By Julien MIVIELLE
Andrezel, France (AFP) Sept 3, 2017
Standing alongside a field of beets in the Brie region outside Paris, the horse head of the oil derrick bobs day and night, drawing crude that helps satisfy the French capital's thirst for petrol.
But perhaps for not much longer as the government plans a new law that would prohibit exploiting fossil fuels in France, which would quickly turn the nation's small but still profitable oil sector into a fossil.
The derrick located in the town of Andrezel, just one hour southeast of Paris, stands several metres above the ground. Several others nearby operate completely underground.
Owned by the Canadian company Vermilion, the wells go down 2,000 metres (more than 6,550 feet) where there is a mix of crude oil, water and gas.
The mixture is sent by underground pipelines to the nearby village of Saint-Mery, where the output of more wells is grouped together and the crude is separated out. Another pipeline carries it to a Total refinery located in the town of Grandpuits a dozen kilometres (several miles) away.
There, the crude is transformed into fuel for Parisians' cars, as well as jet fuel, lubricants, and products that end up in cosmetics and pharmacies.
- 'Unacceptable' -
"We still have a good dozen, fifteen, maybe even twenty years that we could operate here, depending on what extraction methods are used," said Thierry Oger, who heads up oil extraction in the Seine-et-Marne region outside Paris for Vermilion.
Some wells could continue operating until 2050, or even beyond.
The Canadian company, which has operated in France since 1997, is now the nation's top oil producer, having bought mature fields from Esso and Total.
Its fields in the Paris region and the Aquitaine basin in southwestern France produce just 12,600 barrels per day. But they generate cash: they need crude prices of just $30 per barrel to break even and the current price is around $50.
Other producers like the French company Geopetrol and the International Petroleum Corporation, which is listed both in Toronto and Stockholm, also own run small fields in France that don't interest the major oil firms.
France's ecology and sustainable development minister, Nicolas Hulot, plans to present at a government meeting on Wednesday a bill that would ban the exploitation of hydrocarbon resources.
Having hosted the talks which led to the 2015 Paris Agreement that aims to limit global warming to two degrees Celsius, France has already adopted targets to drastically reduce its use of fossil fuels and boost use of renewables.
The plan also calls for more recycling to cut waste and improve the environment.
The new government of President Emmanuel Macron has also announced France will end the sale of cars with petrol and diesel engines by 2040 to meet its commitments under the Paris Agreement.
The new law would grant no new exploration permits and concessions already granted would not be renewed. The goal is to end production by 2040.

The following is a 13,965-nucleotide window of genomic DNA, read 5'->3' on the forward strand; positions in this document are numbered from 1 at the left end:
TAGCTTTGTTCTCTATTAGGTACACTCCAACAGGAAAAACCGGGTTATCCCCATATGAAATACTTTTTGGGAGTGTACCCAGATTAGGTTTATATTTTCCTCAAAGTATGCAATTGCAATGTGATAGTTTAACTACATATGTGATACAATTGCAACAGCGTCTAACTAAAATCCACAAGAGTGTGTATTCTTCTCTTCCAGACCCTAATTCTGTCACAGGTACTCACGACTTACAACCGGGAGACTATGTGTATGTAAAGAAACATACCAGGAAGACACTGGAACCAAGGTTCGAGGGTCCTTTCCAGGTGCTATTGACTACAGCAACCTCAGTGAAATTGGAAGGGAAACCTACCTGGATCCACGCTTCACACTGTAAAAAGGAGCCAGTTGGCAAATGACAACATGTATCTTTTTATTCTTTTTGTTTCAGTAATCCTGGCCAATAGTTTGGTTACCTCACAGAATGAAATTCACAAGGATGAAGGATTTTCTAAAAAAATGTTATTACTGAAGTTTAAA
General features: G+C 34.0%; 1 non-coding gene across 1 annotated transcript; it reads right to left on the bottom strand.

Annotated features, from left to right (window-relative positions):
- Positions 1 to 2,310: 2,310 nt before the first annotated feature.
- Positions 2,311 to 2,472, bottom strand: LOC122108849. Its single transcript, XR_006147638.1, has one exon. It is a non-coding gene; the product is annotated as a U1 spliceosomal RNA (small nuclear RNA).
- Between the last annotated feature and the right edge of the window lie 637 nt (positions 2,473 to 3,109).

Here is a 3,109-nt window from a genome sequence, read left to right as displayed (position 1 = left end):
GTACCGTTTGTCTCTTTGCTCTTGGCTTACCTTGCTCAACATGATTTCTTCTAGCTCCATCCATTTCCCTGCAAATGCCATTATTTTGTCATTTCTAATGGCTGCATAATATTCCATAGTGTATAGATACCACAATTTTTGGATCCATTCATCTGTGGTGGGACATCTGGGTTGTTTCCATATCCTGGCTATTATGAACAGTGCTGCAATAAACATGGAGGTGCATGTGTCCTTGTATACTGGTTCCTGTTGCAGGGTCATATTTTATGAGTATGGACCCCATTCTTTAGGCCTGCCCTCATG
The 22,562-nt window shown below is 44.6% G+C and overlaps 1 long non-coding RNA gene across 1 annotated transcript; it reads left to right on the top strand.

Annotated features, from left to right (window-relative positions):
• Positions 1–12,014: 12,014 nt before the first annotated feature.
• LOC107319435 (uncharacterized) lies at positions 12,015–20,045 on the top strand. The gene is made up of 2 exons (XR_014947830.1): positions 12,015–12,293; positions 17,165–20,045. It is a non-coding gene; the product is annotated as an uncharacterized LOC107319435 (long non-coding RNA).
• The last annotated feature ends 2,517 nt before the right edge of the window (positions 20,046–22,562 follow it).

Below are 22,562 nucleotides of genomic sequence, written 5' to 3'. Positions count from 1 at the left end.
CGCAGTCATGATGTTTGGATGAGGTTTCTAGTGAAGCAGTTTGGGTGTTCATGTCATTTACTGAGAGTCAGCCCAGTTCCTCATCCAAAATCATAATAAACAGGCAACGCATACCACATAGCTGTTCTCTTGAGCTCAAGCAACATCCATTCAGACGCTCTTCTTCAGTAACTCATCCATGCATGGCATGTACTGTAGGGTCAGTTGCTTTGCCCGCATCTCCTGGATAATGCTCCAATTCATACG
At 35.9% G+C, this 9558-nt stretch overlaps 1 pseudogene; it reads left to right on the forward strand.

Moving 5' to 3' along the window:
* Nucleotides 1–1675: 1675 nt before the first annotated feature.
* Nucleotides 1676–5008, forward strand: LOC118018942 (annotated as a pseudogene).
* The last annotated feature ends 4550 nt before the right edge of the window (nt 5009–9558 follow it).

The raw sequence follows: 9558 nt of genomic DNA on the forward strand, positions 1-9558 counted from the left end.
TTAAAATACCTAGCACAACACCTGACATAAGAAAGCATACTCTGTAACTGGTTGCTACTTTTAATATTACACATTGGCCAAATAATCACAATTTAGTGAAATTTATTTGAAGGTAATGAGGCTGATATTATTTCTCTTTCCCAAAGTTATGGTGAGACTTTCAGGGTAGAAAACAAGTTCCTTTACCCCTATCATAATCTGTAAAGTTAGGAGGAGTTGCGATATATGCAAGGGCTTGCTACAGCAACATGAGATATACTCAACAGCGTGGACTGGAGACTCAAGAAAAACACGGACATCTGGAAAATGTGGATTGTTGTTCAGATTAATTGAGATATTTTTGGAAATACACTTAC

"For us, as investors in France for 20 years, it is really unacceptable that a government, from one day to the next, says 'Sorry, you're activities have to end, the concessions won't be renewed," said Jean-Pascal Simard, who handles government and public relations for Vermilion in France.
Concessions are provided for a limited number of years. Vermilion has 26 in France, with some expiring as soon as in 2019.
"When you see the time it takes to explore, discover, invest, amortise ... you have to give us a reasonable amount of time to prepare our transition.
- 'Financial impact' -
Other than the 1,500 people employed in the sector in France, several small towns dependent on oil production are at risk of disruption.
Vermilion estimates it paid 7.3 million euros to towns in the Paris region in 2015.
"It has had a financial impact on our small towns," said Bruno Remond, the mayor of Andrezel.
"In my view, the cohabitation worked out very well, there weren't any problems... and they employed quite a few people," said Remond.
However local environmental groups are happy about the signal the proposed law is sending.
"As part of our energy transition we're going to have to eliminate, or at last drastically cut back our consumption of fossil fuels," said Jane Buisson, one of the leaders of France Nature Environnement Seine-et-Marne, an umbrella organisation of environmental groups in the region.
Some of the concessions in the Seine-et-Marne run until 2038, she said, "which still leaves them some time to react".
Washington (UPI) Aug 31, 2017
A new well in Norway's southern waters of the Barents Sea is targeting a prospect thought to hold 244 million barrels of oil equivalents, Lundin Petroleum said. Lundin's subsidiary in Norway said it started drilling an exploration well in the Børselv prospect in the southern Barents Sea. The company said the well is located near the proved Alta and Neiden oil discoveries and about 11 m ... read more
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